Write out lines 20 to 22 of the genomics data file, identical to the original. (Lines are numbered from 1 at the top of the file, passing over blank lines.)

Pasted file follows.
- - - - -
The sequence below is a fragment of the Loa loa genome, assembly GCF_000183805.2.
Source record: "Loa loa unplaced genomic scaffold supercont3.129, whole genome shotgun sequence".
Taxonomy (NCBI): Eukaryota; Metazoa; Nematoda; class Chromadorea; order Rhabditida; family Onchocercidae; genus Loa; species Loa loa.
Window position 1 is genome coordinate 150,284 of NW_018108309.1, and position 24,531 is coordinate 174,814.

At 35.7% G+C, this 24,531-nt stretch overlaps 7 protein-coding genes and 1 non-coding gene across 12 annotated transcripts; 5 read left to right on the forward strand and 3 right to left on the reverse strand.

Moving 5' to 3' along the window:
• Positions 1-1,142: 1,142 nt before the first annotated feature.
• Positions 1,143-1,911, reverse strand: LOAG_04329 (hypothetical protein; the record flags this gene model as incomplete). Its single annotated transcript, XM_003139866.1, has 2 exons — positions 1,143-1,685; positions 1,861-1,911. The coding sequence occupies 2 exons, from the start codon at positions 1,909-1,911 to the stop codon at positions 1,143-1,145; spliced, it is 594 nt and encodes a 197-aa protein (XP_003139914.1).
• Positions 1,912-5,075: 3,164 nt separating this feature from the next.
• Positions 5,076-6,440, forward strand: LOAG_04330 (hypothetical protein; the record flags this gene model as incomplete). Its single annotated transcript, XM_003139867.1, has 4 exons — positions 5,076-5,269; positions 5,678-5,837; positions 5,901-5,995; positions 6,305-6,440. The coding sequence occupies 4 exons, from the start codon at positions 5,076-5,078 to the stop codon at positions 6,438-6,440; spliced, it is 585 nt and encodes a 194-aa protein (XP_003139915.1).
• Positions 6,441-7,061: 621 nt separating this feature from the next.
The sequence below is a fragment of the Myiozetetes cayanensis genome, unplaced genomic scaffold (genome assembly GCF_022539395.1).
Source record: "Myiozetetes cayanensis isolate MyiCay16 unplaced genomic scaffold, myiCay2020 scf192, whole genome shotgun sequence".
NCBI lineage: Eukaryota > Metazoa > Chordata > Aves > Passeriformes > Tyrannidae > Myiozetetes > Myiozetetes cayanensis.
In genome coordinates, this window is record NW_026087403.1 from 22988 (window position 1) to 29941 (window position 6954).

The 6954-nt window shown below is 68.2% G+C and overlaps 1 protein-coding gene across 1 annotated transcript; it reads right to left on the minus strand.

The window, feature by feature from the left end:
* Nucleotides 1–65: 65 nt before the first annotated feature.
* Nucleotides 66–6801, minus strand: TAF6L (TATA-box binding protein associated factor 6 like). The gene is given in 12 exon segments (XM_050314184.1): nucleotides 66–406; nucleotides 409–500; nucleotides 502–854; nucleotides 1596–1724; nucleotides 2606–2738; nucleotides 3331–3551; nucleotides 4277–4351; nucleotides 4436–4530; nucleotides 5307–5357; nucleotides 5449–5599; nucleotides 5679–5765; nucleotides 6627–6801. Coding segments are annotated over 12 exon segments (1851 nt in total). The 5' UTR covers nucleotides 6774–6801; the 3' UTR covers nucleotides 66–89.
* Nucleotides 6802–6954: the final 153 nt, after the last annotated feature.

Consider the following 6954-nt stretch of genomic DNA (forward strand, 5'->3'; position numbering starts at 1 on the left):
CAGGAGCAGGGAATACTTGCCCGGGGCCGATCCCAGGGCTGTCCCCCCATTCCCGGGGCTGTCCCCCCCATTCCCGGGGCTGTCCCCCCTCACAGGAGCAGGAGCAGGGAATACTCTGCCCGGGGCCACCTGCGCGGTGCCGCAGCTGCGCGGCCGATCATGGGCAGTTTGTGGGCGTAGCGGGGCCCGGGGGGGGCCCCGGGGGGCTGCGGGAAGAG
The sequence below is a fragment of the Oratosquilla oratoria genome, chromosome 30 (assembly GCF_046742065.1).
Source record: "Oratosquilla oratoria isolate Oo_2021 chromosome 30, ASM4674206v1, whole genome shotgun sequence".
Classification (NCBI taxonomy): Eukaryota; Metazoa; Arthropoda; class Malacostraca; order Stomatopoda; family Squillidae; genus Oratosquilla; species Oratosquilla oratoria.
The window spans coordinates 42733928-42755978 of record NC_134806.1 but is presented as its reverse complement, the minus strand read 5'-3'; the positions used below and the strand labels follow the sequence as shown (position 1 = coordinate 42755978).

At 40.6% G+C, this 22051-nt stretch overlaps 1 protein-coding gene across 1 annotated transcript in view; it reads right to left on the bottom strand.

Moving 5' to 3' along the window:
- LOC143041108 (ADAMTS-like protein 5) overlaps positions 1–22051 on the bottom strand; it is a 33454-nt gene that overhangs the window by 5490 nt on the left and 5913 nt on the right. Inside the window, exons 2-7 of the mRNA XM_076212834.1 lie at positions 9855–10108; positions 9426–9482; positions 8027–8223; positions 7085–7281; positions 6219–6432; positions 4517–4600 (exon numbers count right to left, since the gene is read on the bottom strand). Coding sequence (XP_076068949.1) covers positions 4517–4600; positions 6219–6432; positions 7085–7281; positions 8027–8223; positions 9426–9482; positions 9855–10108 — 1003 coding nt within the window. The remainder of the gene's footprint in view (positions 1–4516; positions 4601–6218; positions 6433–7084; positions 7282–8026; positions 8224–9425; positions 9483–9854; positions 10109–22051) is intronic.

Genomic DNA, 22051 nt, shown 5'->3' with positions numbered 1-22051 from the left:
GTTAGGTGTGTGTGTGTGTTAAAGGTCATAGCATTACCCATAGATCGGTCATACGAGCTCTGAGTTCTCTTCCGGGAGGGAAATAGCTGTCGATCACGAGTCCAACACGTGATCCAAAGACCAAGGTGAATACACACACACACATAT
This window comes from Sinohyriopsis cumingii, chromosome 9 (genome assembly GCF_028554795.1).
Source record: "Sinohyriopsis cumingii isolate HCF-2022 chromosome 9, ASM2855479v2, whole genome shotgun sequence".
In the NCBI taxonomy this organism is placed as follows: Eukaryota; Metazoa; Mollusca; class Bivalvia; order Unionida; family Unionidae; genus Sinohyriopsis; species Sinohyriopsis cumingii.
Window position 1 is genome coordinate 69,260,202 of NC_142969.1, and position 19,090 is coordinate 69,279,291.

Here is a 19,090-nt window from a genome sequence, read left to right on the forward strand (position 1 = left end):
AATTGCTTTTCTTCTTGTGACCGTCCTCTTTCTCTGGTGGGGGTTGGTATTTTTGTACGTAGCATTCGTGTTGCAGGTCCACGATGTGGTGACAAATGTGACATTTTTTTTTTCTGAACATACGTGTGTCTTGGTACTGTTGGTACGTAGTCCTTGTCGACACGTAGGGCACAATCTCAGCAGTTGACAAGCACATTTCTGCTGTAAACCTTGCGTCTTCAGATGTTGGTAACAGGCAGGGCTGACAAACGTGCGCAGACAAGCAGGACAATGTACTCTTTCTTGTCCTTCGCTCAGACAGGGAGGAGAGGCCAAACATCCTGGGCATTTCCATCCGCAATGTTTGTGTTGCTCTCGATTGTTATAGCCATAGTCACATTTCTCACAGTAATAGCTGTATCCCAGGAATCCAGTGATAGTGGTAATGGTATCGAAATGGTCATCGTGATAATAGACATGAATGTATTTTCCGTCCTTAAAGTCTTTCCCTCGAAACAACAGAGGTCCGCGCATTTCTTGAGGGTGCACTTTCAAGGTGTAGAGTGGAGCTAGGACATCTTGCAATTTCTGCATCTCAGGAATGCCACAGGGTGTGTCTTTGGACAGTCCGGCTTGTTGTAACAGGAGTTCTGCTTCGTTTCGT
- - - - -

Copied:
* Nucleotides 6802–6954: the final 153 nt, after the last annotated feature.

Consider the following 6954-nt stretch of genomic DNA (forward strand, 5'->3'; position numbering starts at 1 on the left):
CAGGAGCAGGGAATACTTGCCCGGGGCCGATCCCAGGGCTGTCCCCCCATTCCCGGGGCTGTCCCCCCCATTCCCGGGGCTGTCCCCCCTCACAGGAGCAGGAGCAGGGAATACTCTGCCCGGGGCCACCTGCGCGGTGCCGCAGCTGCGCGGCCGATCATGGGCAGTTTGTGGGCGTAGCGGGGCCCGGGGGGGGCCCCGGGGGGCTGCGGGAAGAG